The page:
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Today's News

  • Great Suwannee River Cleanup is Dec. 6

    The Great Suwannee River Clean-up, initiated and coordinated by Current Problems Executive Director Fritzi Olson, is nearing the end of the historic river.

  • $12.1 million in restoration funds sought for Levy, Dixie

    Levy and Dixie counties are listed among the 10 major watershed projects the state is seeking Gulf Coast restoration funds for, according to officials Thursday.
    The projects, meant to redress environmental and economic harm done during the 2010 BP Deepwater Horizon oil spill, were selected as the result of numerous stakeholder meetings and more than 1,200 online project submissions to the Florida Department of Environmental Protection.

  • Cell phone use cited in accident

    Staff Report
    A driver's cell phone use was cited as the cause of a chain-reaction three-vehicle collision at a construction zone on State Road 24 on Wednesday afternoon that left one person injured and blocked traffic for two hours, according to a Florida Highway Patrol press release.

  • $12.1 million in oil spill restoration funds sought for Levy and Dixie

    Levy and Dixie counties are listed among the 10 major watershed projects the state is seeking Gulf Coast restoration funds for, according to officials Thursday.
    The projects, meant to redress environmental and economic harm done during the 2010 BP Deepwater Horizon oil spill, were selected as the result of numerous stakeholder meetings and more than 1,200 online project submissions to the Florida Department of Environmental Protection.

  • Shark News - Week of 11-20-14

    Junior class
    Pie Auction reminder

     
    By Emily Colson
    Shark Correspondent
    Fall is the season of giving – pie!
    Come join the junior class in the Cedar Key School Auditorium on Monday, Nov. 24, for the 2014 Pie Auction. The doors will open at 5:30 p.m. and the auction begins at 6 p.m.
     This is the 22nd year that pies have been auctioned off to help the junior class pay for the annual prom and the junior-senior banquet.
     Bring your best baked goods – and your wallets!

  • 'Tin canners' open house beginning of December

    Tin Can Tourists will turn out in droves at Sunset Isle RV Park and Motel at the beginning of December.
    In years past, “tin canners,” as they call themselves, have come from as far away as New York, Michigan and Wisconsin to camp and show off their vintage RVs that span several decades.
    Most have been restored or are in the process of being restored, said Bruce Wilson, co-owner of Ada Blue Cafe, located near the RV park.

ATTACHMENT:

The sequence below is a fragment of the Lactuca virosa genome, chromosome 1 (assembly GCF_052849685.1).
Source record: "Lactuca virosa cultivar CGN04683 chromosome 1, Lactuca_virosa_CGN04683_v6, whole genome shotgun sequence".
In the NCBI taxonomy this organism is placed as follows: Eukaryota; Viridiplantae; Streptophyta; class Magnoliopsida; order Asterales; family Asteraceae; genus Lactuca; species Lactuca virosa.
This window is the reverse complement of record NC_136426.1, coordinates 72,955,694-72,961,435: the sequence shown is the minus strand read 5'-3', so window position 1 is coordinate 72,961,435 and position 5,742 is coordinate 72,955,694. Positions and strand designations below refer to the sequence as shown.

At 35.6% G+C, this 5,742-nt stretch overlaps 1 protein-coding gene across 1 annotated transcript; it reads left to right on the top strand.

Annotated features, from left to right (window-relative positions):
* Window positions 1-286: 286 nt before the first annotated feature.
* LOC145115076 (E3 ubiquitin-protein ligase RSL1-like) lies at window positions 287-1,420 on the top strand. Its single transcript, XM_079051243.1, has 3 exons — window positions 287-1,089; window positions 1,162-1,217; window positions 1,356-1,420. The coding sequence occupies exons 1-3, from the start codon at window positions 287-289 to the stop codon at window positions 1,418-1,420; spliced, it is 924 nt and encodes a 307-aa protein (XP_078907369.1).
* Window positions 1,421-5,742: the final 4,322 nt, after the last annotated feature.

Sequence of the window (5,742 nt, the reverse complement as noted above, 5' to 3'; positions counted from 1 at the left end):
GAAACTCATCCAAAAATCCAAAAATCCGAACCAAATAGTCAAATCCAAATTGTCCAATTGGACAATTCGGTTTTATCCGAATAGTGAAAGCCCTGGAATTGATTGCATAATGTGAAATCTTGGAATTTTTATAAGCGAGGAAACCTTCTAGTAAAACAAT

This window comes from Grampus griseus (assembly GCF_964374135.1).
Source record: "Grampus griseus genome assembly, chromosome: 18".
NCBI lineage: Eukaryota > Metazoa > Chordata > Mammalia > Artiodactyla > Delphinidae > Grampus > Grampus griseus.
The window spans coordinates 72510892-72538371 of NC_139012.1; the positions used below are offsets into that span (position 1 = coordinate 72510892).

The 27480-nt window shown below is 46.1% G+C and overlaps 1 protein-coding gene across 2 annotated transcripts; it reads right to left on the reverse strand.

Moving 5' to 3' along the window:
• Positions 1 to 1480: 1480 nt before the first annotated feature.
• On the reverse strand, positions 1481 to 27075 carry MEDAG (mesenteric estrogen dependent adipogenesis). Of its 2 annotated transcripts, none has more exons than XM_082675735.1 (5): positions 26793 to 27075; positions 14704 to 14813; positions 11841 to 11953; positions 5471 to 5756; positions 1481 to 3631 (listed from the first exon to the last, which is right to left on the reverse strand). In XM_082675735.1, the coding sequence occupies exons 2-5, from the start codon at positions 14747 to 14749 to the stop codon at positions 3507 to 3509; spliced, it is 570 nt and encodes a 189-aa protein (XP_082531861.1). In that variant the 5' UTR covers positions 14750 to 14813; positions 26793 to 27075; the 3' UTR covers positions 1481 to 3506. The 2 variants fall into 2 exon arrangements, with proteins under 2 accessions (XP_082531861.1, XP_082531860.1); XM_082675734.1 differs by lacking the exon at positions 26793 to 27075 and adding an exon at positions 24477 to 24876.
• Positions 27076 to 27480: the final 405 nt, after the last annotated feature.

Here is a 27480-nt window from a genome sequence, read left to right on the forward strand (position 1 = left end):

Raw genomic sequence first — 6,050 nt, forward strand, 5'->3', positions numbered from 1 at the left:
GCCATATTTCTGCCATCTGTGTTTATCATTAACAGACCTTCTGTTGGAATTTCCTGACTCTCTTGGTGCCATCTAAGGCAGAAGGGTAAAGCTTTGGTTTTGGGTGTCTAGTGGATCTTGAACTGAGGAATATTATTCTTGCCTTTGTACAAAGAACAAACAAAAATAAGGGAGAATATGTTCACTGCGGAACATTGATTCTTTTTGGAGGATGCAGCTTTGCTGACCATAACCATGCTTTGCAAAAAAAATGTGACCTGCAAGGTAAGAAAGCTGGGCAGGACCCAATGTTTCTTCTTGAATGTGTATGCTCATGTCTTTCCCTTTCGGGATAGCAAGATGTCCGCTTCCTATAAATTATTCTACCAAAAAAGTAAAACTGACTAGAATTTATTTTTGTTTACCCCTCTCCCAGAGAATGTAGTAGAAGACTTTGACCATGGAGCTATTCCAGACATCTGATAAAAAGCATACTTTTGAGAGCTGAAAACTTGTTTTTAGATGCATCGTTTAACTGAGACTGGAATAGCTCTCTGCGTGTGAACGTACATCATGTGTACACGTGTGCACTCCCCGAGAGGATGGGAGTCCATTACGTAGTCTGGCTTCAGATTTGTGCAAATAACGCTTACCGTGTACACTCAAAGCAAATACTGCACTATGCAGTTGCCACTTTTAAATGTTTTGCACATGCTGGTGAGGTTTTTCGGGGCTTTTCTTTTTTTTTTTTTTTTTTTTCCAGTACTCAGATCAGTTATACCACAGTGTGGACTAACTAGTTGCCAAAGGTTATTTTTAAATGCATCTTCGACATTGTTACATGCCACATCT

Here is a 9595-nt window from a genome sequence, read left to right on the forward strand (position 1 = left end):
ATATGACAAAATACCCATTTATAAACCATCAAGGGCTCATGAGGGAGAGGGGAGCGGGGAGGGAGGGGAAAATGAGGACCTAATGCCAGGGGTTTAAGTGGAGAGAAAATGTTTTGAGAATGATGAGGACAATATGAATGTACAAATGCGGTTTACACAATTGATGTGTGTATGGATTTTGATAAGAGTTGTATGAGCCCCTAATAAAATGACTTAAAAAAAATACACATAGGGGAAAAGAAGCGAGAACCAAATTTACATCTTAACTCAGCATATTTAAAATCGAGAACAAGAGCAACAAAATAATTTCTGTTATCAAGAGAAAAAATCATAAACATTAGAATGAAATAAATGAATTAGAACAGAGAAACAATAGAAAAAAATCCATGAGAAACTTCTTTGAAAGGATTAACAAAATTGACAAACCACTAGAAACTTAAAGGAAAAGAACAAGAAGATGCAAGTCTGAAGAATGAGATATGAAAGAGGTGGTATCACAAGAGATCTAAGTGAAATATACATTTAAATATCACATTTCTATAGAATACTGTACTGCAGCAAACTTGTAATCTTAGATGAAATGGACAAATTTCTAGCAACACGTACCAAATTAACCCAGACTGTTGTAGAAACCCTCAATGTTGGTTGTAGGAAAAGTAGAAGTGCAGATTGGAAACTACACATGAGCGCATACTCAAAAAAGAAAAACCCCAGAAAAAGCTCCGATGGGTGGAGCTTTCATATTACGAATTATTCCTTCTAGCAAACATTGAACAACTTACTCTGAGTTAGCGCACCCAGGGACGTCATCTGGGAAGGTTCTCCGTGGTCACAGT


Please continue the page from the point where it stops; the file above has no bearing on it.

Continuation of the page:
• Community Calendar (week of 11-20-2014)

    Month of November

    Artist of the Month
    The Cedar Keyhole’s Artist of the Month for November is Patti Fox. Fox is a potter whose work is very organic. She mostly hand-builds her pottery using an iron-rich clay and impressing designs into the wet clay. She leaves the pieces unglazed, resulting in a rich, high-fired red oxide color and a very tactile surface. Fox creates a wide range of ceramic items using this technique.

  • Artists recognized

    Two local artists, Peter Klocksien and Russ Raethka, are  featured at the Cedar Key Arts Center this month. Please take a look at Klocksien’s collection of local art. In addition, Russ Raethka, of Chiefland, is featured in the Member’s Art Gallery with his paintings of local fish. This display will be open to the public from 10 a.m. to 5 p.m. every day until Dec. 8. All items are for sale. The Cedar Key Arts Center is a non-profit organization whose goal is to educate and nurture local artists. The Arts Center is located at 457 Second Street.

  • Refuge 'belfry' to benefit Brazilian bats

    Thirteen years ago, near the headquarters of the Lower Suwannee National Wildlife Refuge, staff built the refuge’s first bat house. Now, a new one has been built with the hopes that the Brazilian free tail bats that have occupied the first will move — before the old one collapses.
    Brazilian free tail bats, unlike some of their solitary cousins, are colonial, cramming into a space sometimes 40,000 to 60,000 bats strong.

  • Study sheds light on red tide blooms

    Red tide is a natural occurrence, known to predate European settlement. But new research is further supporting the notion that humans, while not the cause of the blooms, can be a contributing factor in sustaining the harmful algae that, year by year, appears to becoming more of an issue.
    Research from five years of study shows that nutrient pollution is a contributing factor in the proliferation of the highly adaptable red tide organism Karenia brevis, according to the Mote Marine Laboratory and Aquarium.